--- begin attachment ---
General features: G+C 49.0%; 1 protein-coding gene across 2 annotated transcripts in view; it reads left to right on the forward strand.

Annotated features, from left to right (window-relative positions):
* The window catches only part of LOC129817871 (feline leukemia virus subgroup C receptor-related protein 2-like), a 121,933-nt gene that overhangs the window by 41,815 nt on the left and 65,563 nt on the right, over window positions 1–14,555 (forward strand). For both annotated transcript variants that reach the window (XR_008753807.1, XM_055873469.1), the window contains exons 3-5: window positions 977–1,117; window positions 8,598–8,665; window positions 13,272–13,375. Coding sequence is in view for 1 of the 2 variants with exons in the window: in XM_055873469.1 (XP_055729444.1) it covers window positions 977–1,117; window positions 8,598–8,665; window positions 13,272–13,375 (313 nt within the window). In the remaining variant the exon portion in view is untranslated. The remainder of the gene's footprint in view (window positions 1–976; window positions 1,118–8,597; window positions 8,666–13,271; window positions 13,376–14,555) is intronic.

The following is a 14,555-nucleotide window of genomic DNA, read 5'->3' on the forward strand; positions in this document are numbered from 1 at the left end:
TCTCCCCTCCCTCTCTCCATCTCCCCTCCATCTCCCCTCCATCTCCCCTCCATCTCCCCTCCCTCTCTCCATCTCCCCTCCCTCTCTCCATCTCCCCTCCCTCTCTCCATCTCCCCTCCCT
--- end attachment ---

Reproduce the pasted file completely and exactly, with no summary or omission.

General features: G+C 49.0%; 1 protein-coding gene across 2 annotated transcripts in view; it reads left to right on the forward strand.

Annotated features, from left to right (window-relative positions):
* The window catches only part of LOC129817871 (feline leukemia virus subgroup C receptor-related protein 2-like), a 121,933-nt gene that overhangs the window by 41,815 nt on the left and 65,563 nt on the right, over window positions 1–14,555 (forward strand). For both annotated transcript variants that reach the window (XR_008753807.1, XM_055873469.1), the window contains exons 3-5: window positions 977–1,117; window positions 8,598–8,665; window positions 13,272–13,375. Coding sequence is in view for 1 of the 2 variants with exons in the window: in XM_055873469.1 (XP_055729444.1) it covers window positions 977–1,117; window positions 8,598–8,665; window positions 13,272–13,375 (313 nt within the window). In the remaining variant the exon portion in view is untranslated. The remainder of the gene's footprint in view (window positions 1–976; window positions 1,118–8,597; window positions 8,666–13,271; window positions 13,376–14,555) is intronic.

The following is a 14,555-nucleotide window of genomic DNA, read 5'->3' on the forward strand; positions in this document are numbered from 1 at the left end:
TCTCCCCTCCCTCTCTCCATCTCCCCTCCATCTCCCCTCCATCTCCCCTCCATCTCCCCTCCCTCTCTCCATCTCCCCTCCCTCTCTCCATCTCCCCTCCCTCTCTCCATCTCCCCTCCCT